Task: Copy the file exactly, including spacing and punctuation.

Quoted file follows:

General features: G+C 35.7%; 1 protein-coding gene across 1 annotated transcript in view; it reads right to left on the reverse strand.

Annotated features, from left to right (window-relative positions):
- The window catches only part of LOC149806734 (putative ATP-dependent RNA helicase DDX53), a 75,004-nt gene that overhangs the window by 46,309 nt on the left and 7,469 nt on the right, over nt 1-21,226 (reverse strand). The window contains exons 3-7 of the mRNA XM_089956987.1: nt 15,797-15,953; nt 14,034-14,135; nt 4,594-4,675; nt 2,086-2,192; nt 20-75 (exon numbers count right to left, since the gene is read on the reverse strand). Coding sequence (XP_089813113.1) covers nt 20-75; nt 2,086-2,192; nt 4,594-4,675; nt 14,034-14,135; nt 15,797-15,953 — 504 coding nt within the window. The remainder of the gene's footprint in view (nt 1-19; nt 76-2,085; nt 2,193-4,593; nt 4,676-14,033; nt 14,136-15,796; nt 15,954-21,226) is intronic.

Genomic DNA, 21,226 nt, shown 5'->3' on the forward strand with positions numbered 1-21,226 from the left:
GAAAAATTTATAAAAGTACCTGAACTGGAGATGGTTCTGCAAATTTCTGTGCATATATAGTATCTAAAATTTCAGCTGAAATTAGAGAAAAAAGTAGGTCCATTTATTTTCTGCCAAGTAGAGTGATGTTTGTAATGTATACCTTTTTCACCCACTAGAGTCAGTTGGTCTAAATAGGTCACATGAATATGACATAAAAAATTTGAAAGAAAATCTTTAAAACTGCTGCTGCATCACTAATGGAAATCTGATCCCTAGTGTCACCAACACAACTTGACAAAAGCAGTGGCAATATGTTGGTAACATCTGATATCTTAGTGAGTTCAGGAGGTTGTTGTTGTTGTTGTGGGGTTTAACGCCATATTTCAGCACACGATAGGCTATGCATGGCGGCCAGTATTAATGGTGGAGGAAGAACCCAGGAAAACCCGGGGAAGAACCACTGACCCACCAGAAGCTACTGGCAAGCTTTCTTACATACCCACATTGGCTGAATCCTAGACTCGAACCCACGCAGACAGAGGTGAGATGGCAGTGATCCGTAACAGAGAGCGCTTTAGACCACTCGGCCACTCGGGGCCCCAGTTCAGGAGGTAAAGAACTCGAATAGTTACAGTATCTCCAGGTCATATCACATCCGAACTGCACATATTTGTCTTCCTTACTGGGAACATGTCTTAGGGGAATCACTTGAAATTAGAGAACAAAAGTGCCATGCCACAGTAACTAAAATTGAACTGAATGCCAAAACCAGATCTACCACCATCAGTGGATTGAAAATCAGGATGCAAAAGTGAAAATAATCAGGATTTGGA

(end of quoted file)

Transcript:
General features: G+C 35.7%; 1 protein-coding gene across 1 annotated transcript in view; it reads right to left on the reverse strand.

Annotated features, from left to right (window-relative positions):
- The window catches only part of LOC149806734 (putative ATP-dependent RNA helicase DDX53), a 75,004-nt gene that overhangs the window by 46,309 nt on the left and 7,469 nt on the right, over nt 1-21,226 (reverse strand). The window contains exons 3-7 of the mRNA XM_089956987.1: nt 15,797-15,953; nt 14,034-14,135; nt 4,594-4,675; nt 2,086-2,192; nt 20-75 (exon numbers count right to left, since the gene is read on the reverse strand). Coding sequence (XP_089813113.1) covers nt 20-75; nt 2,086-2,192; nt 4,594-4,675; nt 14,034-14,135; nt 15,797-15,953 — 504 coding nt within the window. The remainder of the gene's footprint in view (nt 1-19; nt 76-2,085; nt 2,193-4,593; nt 4,676-14,033; nt 14,136-15,796; nt 15,954-21,226) is intronic.

Genomic DNA, 21,226 nt, shown 5'->3' on the forward strand with positions numbered 1-21,226 from the left:
GAAAAATTTATAAAAGTACCTGAACTGGAGATGGTTCTGCAAATTTCTGTGCATATATAGTATCTAAAATTTCAGCTGAAATTAGAGAAAAAAGTAGGTCCATTTATTTTCTGCCAAGTAGAGTGATGTTTGTAATGTATACCTTTTTCACCCACTAGAGTCAGTTGGTCTAAATAGGTCACATGAATATGACATAAAAAATTTGAAAGAAAATCTTTAAAACTGCTGCTGCATCACTAATGGAAATCTGATCCCTAGTGTCACCAACACAACTTGACAAAAGCAGTGGCAATATGTTGGTAACATCTGATATCTTAGTGAGTTCAGGAGGTTGTTGTTGTTGTTGTGGGGTTTAACGCCATATTTCAGCACACGATAGGCTATGCATGGCGGCCAGTATTAATGGTGGAGGAAGAACCCAGGAAAACCCGGGGAAGAACCACTGACCCACCAGAAGCTACTGGCAAGCTTTCTTACATACCCACATTGGCTGAATCCTAGACTCGAACCCACGCAGACAGAGGTGAGATGGCAGTGATCCGTAACAGAGAGCGCTTTAGACCACTCGGCCACTCGGGGCCCCAGTTCAGGAGGTAAAGAACTCGAATAGTTACAGTATCTCCAGGTCATATCACATCCGAACTGCACATATTTGTCTTCCTTACTGGGAACATGTCTTAGGGGAATCACTTGAAATTAGAGAACAAAAGTGCCATGCCACAGTAACTAAAATTGAACTGAATGCCAAAACCAGATCTACCACCATCAGTGGATTGAAAATCAGGATGCAAAAGTGAAAATAATCAGGATTTGGA